BILLINGS — Just when you thought you’d exhausted topics to discuss with Lucas Gibb — and there are a lot of topics, from his astounding academics to his community service to his three-sport career at Billings West — he innocently drops another nugget.
When asked about how he’ll spend his time before he heads to Duke University (more on that later), he said the Gibb family has a summer vacation planned to visit Spain. And that he, Lucas, plans to run with the bulls.
Of course he does.
He’s done the research (of course he has) and said “something like 10 people” have died since 1917. A quick Internet search, for whatever that’s worth, documents 15 deaths since 1910, but close enough. Gibb said he’s not one to back down from a challenge, but added he doesn’t consider himself a thrill seeker, either.
“I’m staying away from those bull horns,” he said with a smile. “I’m not going anywhere near that.”
Judging by the resume Gibb has accumulated, he hasn’t run from much in life.
Take up a musical instrument? Check. Though athletics eventually got in the way, Gibb learned to play both the saxophone and piano.
Tackle school? Check. All his classes except for weightlifting are advanced placement (physics, English, Spanish, statistics and government), and he has a 4.64 grade-point average.
Provide community service? Check. With help from Billings Central student Carter Song, Gibb took a cue from Project Backboard and started a public art project for the basketball courts at Lillis Park on the West End. As part of the volunteer community engagement project with Billings Parks and Recreation, the courts were sealed in the fall, and all that’s left is to repaint them in a Montana-themed design conceived by Song.
And athletics? He’s a state champion in track (a member of West’s 4 x 400 relay team), a state champion in football and the Class AA defensive MVP, and a starter on the Golden Bears’ basketball team.
There’s more. So much more.
“He’s a busy boy,” West football and track and field coach Rob Stanton said. “He’s one of the few kids you can text at 6 in the morning and get a response. Most kids you don’t hear back for three hours.”
We could add that Gibb is a National Merit semifinalist, meaning he was in the top 1 percent of juniors who take the PSAT; has a 35 ACT, which is again in the top 1 percent; and scored a perfect 800 on his math SAT. Or that he and schoolmate Tyler Linfesty offered free math tutoring during their lunch period once a week one semester.
You see a list of all the things that Gibb, who is also an avid chess player and Sudoku solver, is involved in or has accomplished, and the eyes start to glaze over. Not that that’s any fault of Gibbs’.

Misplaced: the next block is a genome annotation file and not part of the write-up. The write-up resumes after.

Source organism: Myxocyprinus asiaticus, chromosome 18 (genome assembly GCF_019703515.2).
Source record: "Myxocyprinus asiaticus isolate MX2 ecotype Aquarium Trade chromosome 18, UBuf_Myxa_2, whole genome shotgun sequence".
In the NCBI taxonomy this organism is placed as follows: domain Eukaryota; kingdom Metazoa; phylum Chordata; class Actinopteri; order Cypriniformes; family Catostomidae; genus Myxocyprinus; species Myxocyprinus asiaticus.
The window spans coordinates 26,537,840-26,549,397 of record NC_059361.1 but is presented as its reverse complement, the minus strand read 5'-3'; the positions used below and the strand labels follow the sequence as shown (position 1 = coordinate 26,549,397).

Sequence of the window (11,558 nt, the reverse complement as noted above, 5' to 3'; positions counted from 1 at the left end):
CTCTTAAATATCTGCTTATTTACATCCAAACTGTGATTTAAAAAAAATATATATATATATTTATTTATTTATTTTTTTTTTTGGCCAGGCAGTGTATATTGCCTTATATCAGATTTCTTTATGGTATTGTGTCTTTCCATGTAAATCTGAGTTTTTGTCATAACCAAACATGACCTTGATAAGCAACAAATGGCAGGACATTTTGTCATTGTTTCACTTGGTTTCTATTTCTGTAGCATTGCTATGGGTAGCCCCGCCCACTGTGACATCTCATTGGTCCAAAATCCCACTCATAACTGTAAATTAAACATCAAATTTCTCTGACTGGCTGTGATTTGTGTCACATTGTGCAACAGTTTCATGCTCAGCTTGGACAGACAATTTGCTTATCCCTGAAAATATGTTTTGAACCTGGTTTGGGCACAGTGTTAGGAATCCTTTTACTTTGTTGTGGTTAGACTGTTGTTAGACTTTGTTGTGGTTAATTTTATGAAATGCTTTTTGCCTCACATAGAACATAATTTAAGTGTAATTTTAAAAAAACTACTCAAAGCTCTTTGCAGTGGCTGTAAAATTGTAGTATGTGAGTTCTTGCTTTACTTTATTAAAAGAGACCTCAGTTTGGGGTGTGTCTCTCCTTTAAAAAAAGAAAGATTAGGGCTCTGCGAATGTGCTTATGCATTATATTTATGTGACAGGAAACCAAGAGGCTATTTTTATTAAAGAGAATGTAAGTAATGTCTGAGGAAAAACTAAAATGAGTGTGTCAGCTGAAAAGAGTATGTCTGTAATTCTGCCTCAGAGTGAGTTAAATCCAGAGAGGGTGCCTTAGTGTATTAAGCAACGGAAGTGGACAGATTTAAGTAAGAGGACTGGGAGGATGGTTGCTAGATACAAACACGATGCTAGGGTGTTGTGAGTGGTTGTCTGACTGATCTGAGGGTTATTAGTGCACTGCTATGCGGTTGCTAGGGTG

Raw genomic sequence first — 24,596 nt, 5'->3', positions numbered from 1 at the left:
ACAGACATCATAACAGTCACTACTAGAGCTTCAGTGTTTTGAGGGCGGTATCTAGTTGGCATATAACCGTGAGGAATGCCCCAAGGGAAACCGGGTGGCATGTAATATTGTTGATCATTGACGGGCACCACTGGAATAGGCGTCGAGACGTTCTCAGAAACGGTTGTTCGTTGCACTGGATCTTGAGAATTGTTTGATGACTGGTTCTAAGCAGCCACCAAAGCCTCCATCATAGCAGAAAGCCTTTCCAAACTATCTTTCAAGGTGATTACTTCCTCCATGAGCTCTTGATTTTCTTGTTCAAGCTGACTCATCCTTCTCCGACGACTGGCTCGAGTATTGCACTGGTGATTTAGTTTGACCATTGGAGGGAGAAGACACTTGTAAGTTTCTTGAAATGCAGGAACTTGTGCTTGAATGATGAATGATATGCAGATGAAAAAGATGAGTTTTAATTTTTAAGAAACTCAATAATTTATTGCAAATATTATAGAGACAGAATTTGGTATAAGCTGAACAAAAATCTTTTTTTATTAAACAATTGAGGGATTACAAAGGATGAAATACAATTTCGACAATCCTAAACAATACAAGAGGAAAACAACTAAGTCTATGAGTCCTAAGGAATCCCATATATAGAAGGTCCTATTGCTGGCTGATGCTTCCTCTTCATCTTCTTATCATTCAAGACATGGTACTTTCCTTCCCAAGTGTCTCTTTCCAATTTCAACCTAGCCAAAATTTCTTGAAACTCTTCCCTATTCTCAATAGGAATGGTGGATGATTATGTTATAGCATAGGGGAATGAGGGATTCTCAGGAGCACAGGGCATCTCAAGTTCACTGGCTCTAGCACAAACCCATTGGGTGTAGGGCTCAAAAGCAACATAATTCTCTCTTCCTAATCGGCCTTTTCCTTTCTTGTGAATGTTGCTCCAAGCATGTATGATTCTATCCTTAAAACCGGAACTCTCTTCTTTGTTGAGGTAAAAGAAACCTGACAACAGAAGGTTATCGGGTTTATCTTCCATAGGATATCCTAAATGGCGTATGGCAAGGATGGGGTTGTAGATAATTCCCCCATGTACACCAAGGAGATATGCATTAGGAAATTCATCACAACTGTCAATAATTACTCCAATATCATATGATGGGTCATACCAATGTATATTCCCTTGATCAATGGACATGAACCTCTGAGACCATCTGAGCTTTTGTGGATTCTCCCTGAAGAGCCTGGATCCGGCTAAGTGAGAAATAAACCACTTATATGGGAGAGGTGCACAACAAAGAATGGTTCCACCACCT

“Since I’ve been at West — I think this is 16 years — we’ve been pretty fortunate to have some amazing kids come through … all-state players, 4.0 (grade point average) kids and this and that,” West basketball coach Kelly Darragh said. “But he’s almost on another level.”
Darragh could go on and on about Gibb, and for the most part of a 20-minute conversation, he did. Darragh briefly got sidetracked by a spiel about the importance of parents avoiding the temptation to have their child specialize in one sport, but that mainly served as a basis to detail how well-rounded an athlete Gibb is and how big of a role time management plays in a student-athlete’s successes.
Because of Gibb’s athleticism and dogged determination, Darragh hands him the dirty assignments, like rebounding and guarding the other team’s best offensive player. Whatever the sport, put the otherwise mild-mannered Gibb between the lines and he becomes, well, almost mean.
It’s become a sort of running joke to see if the aggressive Gibb can stay out of foul trouble. He rarely does.
Gibb’s standout football season caught the eyes of schools like Montana and Montana State. Admittedly, Gibb said, it’d be fun to remain teammates with Jesse Owens and Trevin Gradney with the Griz. But Gibb has already been accepted to Duke, where he plans to study engineering.
“The sky’s the limit for him,” Darragh said. “I mean, I can see him being a doctor, he can be a politician … Sometimes you sit there and think, OK, this kid could be president. I think he can be anything and do anything he wants in his future.
“I told him when he gets to the real world and he’s running the country or a Fortune 500 business or whatever he’s going to do, maybe he can hire me for a job.”
Darragh laughed at that last part. But, hey, it’s probably not a bad idea to plant that seed now.
Gibb doesn’t see politics in his future, though, so senior class president (yes, he’s that, too) will be the end of his glad-handing days. Though he did vote in the most recent election.
Other than that, Gibb sees all sorts of possibilities.
“We’ll just see where life takes me,” he said.
Wherever that is, except in Spain of course, it’s pretty certain Gibb will take the bull by the horns.